St. Vitus’ Dance

While we are dealing with abnormal movements, why not discuss this rather strange affliction, St. Vitus’ dance, more commonly called chorea or Sydenham’s chorea? What have you to tell our lovely mothers? I guess it will be a little treatise on Dr Sydenham as a starter.

How did you guess? Well, why not? Dr Thomas Sydenham was a London physician born in the year 1624, and he first described this disorder, so his name has been tagged with it ever since.

St Vitus’ Dance Symptoms

It is a brain disorder causing quick, purposeless movements of the facial muscles, limbs and body, more commonly in girls in the five to fifteen years age group. Attacks may start for no obvious reason, and it may seem as though the child is purposely grimacing at you.

St. Vitus’ Dance Causes

We’re not certain, but it’s more often associated with an infection of the heart called rheumatic heart disease. In turn, this may follow on from acute rheumatic fever that can badly affect the joints, causing them to become hot and painful. The disorder can be very trying for the youthful patient, making normal activities difficult. Often fairly common symptoms include underlying emotional instability, with irritability, confusion, bad temper, intractability and stubbornness in addition to the haphazard movements.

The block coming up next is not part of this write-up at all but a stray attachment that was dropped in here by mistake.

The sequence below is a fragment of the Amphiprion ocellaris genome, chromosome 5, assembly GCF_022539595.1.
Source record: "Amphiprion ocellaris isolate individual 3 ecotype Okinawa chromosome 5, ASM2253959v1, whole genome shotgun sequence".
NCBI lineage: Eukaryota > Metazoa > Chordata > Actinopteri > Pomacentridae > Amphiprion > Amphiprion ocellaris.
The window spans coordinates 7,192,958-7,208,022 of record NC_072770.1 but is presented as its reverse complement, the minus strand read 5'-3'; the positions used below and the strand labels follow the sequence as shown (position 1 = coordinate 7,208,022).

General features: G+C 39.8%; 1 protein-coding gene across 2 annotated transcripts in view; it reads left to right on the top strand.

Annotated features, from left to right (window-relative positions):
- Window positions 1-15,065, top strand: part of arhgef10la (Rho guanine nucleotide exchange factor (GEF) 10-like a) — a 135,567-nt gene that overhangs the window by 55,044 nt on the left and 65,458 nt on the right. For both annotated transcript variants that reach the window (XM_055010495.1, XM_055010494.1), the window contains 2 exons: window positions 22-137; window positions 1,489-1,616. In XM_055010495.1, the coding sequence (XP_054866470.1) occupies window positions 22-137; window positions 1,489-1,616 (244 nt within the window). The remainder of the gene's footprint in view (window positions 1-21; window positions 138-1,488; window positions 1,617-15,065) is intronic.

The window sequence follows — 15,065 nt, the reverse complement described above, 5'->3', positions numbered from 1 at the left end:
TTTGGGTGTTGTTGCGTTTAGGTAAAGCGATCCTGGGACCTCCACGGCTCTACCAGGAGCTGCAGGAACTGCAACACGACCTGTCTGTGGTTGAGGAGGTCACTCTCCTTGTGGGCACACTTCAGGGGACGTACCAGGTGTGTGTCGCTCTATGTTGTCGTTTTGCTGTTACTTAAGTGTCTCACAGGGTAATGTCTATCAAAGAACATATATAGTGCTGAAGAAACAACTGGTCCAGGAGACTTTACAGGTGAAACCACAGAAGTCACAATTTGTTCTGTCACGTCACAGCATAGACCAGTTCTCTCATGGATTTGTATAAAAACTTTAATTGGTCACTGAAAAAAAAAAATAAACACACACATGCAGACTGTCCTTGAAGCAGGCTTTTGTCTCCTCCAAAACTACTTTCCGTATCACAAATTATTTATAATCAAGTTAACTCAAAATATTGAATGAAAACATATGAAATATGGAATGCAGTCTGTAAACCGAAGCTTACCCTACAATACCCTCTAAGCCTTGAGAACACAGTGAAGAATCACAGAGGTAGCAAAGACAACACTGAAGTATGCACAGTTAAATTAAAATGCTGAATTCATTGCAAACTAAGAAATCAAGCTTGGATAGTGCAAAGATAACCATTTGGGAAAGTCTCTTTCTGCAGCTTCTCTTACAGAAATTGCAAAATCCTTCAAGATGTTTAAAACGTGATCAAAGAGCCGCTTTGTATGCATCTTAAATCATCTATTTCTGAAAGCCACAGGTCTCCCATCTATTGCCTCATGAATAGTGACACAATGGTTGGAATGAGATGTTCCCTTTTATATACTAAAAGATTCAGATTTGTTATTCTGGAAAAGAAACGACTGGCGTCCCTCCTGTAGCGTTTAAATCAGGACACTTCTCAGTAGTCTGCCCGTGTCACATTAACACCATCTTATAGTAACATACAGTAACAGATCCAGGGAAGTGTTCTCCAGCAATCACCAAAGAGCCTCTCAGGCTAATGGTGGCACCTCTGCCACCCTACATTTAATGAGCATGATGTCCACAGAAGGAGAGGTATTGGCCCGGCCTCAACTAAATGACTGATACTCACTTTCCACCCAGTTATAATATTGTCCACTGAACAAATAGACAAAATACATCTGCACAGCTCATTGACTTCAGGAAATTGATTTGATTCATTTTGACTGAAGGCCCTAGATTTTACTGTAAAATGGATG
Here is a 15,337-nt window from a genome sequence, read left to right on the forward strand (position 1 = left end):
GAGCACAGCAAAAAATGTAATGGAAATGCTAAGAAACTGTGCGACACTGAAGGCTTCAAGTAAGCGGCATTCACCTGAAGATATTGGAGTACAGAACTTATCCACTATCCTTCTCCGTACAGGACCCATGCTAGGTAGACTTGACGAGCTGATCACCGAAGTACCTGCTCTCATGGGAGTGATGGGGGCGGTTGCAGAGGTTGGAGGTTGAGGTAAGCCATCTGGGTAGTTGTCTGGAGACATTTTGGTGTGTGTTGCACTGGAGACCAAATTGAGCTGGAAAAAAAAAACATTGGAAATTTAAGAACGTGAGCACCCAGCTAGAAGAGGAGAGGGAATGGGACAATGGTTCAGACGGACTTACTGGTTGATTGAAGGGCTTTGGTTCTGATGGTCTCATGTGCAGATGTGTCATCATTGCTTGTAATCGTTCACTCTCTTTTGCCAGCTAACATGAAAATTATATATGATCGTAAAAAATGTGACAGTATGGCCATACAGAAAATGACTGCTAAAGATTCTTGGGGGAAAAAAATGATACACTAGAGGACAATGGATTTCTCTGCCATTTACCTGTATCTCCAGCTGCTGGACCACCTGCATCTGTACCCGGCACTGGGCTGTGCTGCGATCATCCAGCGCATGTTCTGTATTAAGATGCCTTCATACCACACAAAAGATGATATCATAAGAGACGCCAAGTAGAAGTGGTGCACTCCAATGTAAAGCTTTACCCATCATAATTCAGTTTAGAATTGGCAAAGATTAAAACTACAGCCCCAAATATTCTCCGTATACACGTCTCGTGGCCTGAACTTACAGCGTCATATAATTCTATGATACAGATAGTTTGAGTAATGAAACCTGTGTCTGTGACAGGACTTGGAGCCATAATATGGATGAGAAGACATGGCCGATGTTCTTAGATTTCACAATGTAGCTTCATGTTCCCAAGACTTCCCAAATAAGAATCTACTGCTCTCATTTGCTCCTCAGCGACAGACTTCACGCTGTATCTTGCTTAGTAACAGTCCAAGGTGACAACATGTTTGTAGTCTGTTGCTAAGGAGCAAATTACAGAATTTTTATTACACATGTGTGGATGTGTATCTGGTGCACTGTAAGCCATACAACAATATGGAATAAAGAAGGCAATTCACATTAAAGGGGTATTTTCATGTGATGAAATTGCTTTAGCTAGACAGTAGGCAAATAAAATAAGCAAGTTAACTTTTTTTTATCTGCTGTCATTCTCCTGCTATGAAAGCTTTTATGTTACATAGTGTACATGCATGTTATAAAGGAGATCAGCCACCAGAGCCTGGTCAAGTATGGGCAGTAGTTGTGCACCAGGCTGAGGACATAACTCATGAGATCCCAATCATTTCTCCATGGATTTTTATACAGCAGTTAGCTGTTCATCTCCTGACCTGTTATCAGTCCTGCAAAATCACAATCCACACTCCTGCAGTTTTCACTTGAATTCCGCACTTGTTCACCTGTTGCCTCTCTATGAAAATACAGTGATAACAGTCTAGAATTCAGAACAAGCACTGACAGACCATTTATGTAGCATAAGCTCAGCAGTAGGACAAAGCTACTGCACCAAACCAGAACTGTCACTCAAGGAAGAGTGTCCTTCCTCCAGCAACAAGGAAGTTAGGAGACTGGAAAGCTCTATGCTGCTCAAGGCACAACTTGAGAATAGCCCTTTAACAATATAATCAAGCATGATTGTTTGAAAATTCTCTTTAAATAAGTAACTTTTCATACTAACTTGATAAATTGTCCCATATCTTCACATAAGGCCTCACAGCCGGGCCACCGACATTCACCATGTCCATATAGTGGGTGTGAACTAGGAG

St. Vitus’ Dance Treatment

Adequate medical treatment and supervision is necessary, especially in the early stages. This may have already commenced when the child obviously had joint troubles, the rheumatic fever. Of necessity treatment, proper diagnosis and therapy usually start then. Bed, sedatives, and tranquillizing forms of medication will most likely be prescribed by the doctor.

Fortunately, this is usually satisfactory, but recurrence may flare up from time to time. Fairly long-term medical overall supervision is a good idea.